A Proposal for Voluntary Expanding Parcel Data Sharing
Earlier this month, the Land Information Records work group, an informal committee organized by Evan Curtis, the State Planning Coordinator with the Governor’s Office of Management and Budget, produced recommendations for expanding the sharing of GIS-based parcel information.
Participants in the LIR work group include representatives from county, regional, and state government, including the Utah Association of Counties (County Assessors and County Recorders), Wasatch Front Regional Council, Mountainland and Bear River AOGs, Utah League of Cities and Towns, UDOT, DNR, AGRC, the Division of Emergency Management, Blue Stakes, economic developers, and academic researchers.
The LIR work group’s recommendations set the stage for voluntary sharing of additional objective/quantitative parcel GIS data, primarily around tax assessment-related information. Specifically the recommendations document establishes objectives, principles (including the role of local and state government), data content items, expected users, and a general process for data aggregation and publishing.
An important realization made by the group was that ‘parcel data’ or ‘parcel record’ products have a different meaning to different users and data stewards (see more detailed explanation). The LIR group focused, specifically, on defining a data sharing recommendation around a tax year parcel GIS data product, aligned with the finalization of the property tax roll by County Assessors on May 22nd of each year.
The LIR recommendations do not impact the periodic sharing of basic parcel GIS data (boundary, ID, address) from the County Recorders to AGRC per 63F-1-506 (3.b.vi). Both the tax year parcel and the basic parcel GIS layers are designed for general purpose uses, and are not substitutes for researching and obtaining the most current, legal land records information on file in County records.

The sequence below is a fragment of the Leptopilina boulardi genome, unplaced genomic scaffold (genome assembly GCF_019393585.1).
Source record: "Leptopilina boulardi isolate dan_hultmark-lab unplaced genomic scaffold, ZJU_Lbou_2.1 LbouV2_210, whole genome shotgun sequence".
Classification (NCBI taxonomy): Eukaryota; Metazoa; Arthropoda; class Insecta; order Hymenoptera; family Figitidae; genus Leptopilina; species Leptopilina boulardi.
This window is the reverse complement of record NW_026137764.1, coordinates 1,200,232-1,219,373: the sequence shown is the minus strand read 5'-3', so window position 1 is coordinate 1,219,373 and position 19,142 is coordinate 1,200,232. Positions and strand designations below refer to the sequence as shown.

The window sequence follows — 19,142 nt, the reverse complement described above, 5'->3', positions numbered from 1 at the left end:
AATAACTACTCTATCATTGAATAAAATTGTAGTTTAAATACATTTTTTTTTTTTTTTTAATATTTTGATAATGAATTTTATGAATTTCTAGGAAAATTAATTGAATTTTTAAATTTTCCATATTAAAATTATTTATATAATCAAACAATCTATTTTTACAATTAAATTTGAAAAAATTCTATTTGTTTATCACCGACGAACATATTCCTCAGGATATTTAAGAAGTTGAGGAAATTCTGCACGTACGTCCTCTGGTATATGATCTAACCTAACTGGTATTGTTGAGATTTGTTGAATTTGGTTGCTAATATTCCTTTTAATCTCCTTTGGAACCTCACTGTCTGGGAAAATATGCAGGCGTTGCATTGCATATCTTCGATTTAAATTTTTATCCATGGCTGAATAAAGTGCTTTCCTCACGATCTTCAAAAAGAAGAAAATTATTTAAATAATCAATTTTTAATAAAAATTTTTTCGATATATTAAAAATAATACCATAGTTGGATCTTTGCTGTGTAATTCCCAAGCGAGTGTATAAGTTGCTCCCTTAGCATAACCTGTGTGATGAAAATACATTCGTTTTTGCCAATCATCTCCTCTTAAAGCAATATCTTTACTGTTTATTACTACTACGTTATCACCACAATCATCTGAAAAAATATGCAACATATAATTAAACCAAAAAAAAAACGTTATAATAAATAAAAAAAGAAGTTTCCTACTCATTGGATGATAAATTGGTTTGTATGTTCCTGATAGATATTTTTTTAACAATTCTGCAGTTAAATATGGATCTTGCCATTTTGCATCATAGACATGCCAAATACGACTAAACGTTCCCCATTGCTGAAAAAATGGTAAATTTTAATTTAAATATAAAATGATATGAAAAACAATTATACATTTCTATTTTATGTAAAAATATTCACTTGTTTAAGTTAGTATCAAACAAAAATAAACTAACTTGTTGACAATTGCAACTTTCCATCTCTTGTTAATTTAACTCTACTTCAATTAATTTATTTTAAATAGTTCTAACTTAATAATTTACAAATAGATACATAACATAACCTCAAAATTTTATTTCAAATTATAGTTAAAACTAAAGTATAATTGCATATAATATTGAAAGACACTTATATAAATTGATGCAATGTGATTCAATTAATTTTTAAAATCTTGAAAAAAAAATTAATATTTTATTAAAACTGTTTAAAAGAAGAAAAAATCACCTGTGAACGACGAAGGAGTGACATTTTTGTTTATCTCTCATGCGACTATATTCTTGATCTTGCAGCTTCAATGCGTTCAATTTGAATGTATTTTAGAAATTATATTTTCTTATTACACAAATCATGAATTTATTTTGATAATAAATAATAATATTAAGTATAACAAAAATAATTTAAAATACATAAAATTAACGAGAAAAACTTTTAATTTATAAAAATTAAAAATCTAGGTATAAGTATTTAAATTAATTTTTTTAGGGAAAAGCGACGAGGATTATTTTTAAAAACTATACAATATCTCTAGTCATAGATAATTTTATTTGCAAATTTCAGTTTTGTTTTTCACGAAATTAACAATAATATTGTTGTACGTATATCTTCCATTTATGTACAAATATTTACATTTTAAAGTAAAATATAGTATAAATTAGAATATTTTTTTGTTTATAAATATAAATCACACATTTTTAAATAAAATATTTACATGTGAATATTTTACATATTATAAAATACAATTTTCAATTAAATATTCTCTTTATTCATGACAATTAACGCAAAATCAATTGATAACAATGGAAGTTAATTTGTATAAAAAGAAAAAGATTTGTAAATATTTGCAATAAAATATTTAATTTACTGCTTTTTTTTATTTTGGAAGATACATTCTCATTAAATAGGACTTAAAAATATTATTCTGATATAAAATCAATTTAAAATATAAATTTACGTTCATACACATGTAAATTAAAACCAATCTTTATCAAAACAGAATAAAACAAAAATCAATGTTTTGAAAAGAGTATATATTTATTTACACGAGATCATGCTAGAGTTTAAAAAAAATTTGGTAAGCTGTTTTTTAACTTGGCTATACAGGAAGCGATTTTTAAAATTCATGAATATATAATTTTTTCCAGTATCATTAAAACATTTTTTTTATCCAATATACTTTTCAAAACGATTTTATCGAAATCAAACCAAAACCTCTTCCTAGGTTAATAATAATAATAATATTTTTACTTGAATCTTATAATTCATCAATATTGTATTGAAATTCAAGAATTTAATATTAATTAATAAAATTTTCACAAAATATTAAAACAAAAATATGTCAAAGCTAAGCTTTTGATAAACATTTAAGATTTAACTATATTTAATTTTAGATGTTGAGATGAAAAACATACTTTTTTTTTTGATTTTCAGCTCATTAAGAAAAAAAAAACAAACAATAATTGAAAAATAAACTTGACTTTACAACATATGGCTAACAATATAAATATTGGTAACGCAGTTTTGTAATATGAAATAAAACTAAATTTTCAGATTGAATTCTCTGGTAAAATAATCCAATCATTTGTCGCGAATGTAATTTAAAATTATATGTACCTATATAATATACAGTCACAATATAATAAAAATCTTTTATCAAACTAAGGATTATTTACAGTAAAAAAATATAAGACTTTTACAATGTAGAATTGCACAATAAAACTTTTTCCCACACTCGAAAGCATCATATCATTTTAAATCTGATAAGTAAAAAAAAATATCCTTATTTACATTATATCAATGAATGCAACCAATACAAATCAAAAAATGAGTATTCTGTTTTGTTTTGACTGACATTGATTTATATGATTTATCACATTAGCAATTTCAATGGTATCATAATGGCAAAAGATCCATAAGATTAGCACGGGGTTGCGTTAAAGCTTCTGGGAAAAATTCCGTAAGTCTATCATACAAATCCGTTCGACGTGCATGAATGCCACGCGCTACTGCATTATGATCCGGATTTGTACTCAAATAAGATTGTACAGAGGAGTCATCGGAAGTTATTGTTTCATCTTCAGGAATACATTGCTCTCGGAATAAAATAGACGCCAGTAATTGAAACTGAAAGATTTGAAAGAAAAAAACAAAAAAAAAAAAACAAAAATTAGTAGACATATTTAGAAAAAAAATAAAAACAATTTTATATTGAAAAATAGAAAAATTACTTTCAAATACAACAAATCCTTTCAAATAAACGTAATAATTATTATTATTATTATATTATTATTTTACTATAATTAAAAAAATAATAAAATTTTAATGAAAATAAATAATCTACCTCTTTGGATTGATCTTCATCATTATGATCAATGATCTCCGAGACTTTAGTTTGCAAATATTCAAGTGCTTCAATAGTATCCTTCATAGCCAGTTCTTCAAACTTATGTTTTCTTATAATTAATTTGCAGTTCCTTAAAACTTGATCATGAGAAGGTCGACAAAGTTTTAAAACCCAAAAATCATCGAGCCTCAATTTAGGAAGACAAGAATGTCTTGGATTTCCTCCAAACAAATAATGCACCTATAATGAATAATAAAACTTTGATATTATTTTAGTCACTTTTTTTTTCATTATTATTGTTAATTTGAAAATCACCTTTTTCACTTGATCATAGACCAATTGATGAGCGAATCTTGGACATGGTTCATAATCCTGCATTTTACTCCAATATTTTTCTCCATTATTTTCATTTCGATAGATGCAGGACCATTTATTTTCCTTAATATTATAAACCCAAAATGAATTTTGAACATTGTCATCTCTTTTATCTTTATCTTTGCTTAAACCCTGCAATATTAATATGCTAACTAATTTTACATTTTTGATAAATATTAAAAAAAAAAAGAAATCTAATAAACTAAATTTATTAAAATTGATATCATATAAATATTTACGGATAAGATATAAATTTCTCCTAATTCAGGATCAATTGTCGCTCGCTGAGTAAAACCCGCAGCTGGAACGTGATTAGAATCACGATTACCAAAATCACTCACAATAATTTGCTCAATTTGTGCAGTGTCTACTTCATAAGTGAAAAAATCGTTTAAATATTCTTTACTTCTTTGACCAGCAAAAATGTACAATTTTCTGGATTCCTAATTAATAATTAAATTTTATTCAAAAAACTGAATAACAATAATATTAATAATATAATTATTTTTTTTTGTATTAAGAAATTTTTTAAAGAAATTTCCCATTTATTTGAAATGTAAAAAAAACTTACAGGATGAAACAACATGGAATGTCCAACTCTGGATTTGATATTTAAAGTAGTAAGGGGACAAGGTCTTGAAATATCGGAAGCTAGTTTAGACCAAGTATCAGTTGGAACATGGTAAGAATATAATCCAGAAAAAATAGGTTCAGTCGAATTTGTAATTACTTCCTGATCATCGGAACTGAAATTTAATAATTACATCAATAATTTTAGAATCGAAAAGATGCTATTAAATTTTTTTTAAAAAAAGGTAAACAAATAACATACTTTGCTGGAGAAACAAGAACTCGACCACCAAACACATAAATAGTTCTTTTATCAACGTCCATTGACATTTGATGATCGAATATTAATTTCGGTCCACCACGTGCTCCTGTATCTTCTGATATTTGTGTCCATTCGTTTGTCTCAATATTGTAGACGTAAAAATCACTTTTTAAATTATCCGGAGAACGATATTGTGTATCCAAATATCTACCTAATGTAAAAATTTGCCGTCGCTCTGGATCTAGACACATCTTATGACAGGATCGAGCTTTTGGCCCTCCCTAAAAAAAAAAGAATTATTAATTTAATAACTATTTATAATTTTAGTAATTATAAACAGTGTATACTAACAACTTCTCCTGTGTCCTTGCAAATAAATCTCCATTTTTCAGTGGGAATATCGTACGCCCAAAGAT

It is hoped that this new expanded parcel GIS layer will be put to immediate use supporting the best possible outcomes in public safety, economic development, transportation, planning, and the provision of public services. Two quick map examples, at the bottom of this post, illustrate how land value and vacant land can be visualized from the expanded parcel information.
Another aim of the work group was to improve the usability of the data (through development of standards and consistent metadata documentation) and the efficiency with which the data sharing is distributed.
AGRC will interface with counties and the GIS community to propose and finalize the GIS data schema based on the group’s recommendations to date. It is hoped this process can be completed by mid-June.
Once the proposed data schema is completed, it will be distributed to the county assessors for a final review, followed by an invitation to submit the most recent tax parcel data for the 2016 calendar year. The initial focus will be publishing a GIS layer for the Wasatch Front, Wasatch Back, and other high-growth counties.
AGRC will work with counties to collect, aggregate and publish the tax parcels according to the agreed upon schema.